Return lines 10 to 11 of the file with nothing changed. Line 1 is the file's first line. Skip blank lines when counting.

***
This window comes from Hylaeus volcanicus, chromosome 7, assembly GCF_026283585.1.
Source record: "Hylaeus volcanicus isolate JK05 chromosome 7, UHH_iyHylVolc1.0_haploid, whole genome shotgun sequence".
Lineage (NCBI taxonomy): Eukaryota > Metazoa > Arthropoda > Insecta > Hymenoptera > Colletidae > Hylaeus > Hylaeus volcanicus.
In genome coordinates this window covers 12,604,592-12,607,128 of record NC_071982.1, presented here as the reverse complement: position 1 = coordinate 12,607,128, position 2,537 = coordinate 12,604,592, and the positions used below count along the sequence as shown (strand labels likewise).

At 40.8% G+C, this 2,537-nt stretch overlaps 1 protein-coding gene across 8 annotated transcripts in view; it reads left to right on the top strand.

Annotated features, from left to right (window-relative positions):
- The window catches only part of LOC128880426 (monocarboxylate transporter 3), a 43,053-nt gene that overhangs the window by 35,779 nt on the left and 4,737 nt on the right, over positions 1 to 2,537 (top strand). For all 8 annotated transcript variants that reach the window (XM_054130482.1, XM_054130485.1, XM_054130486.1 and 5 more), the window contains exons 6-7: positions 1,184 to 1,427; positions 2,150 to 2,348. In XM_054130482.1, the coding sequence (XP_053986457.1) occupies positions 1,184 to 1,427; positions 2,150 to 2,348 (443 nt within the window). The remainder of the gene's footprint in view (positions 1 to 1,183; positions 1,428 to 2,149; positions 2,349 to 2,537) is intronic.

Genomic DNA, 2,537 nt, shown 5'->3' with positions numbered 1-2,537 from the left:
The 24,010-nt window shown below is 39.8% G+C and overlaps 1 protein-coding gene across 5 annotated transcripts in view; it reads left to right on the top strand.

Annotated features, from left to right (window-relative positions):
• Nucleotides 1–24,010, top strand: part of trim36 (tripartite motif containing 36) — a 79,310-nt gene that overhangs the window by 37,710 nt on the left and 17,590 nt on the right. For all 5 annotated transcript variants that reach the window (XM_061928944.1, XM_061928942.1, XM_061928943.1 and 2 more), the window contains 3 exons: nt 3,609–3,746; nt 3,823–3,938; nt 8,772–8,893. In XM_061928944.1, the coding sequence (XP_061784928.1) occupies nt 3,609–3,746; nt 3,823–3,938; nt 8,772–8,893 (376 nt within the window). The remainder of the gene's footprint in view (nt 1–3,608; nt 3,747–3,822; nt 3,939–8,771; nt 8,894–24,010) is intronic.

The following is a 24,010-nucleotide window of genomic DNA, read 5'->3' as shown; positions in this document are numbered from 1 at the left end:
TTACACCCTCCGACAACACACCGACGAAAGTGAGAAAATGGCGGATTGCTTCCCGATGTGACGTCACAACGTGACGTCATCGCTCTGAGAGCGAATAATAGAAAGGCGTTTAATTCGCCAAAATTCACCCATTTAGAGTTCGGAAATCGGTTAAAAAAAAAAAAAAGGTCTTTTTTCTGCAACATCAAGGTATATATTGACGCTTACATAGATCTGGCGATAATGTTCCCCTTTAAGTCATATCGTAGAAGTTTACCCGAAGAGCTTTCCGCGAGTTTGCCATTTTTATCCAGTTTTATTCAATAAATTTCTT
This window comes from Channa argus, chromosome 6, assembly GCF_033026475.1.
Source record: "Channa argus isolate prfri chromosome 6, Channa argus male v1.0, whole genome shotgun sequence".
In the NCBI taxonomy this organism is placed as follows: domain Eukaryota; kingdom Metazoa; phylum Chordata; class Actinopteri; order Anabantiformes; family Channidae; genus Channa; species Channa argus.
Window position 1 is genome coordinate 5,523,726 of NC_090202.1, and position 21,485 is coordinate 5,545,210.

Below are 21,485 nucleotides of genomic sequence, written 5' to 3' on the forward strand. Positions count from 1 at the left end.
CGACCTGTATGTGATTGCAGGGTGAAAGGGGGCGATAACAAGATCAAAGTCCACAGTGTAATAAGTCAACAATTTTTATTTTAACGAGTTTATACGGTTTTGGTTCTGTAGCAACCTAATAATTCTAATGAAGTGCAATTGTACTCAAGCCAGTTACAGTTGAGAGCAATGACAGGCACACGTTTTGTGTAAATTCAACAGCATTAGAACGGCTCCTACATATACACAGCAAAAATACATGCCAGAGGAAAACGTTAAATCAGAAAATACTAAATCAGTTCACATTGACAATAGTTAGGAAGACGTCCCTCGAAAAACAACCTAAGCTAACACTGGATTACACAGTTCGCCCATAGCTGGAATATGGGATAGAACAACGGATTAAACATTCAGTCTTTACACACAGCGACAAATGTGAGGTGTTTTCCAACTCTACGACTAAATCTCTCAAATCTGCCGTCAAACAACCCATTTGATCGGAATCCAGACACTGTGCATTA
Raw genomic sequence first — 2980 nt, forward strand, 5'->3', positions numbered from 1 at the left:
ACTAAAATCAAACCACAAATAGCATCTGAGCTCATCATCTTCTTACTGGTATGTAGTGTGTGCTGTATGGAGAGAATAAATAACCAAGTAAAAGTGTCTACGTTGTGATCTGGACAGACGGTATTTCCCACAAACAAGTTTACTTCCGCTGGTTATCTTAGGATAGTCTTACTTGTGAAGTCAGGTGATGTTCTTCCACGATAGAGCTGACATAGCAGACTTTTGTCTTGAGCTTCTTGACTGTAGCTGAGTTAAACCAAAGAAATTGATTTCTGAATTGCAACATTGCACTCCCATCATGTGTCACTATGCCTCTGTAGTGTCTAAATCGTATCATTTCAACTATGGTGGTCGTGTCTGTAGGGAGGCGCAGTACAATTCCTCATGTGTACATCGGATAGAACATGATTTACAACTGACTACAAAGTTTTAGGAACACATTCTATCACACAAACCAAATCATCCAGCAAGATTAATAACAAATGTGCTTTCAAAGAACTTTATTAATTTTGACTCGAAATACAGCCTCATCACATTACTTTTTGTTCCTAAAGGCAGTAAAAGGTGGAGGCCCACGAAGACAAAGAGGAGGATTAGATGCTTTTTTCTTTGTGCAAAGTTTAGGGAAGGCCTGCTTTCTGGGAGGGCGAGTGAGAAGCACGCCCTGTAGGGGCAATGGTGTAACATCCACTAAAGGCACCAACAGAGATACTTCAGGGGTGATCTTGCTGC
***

Annotated features, from left to right (window-relative positions):
• Nucleotides 1–24,010, top strand: part of trim36 (tripartite motif containing 36) — a 79,310-nt gene that overhangs the window by 37,710 nt on the left and 17,590 nt on the right. For all 5 annotated transcript variants that reach the window (XM_061928944.1, XM_061928942.1, XM_061928943.1 and 2 more), the window contains 3 exons: nt 3,609–3,746; nt 3,823–3,938; nt 8,772–8,893. In XM_061928944.1, the coding sequence (XP_061784928.1) occupies nt 3,609–3,746; nt 3,823–3,938; nt 8,772–8,893 (376 nt within the window). The remainder of the gene's footprint in view (nt 1–3,608; nt 3,747–3,822; nt 3,939–8,771; nt 8,894–24,010) is intronic.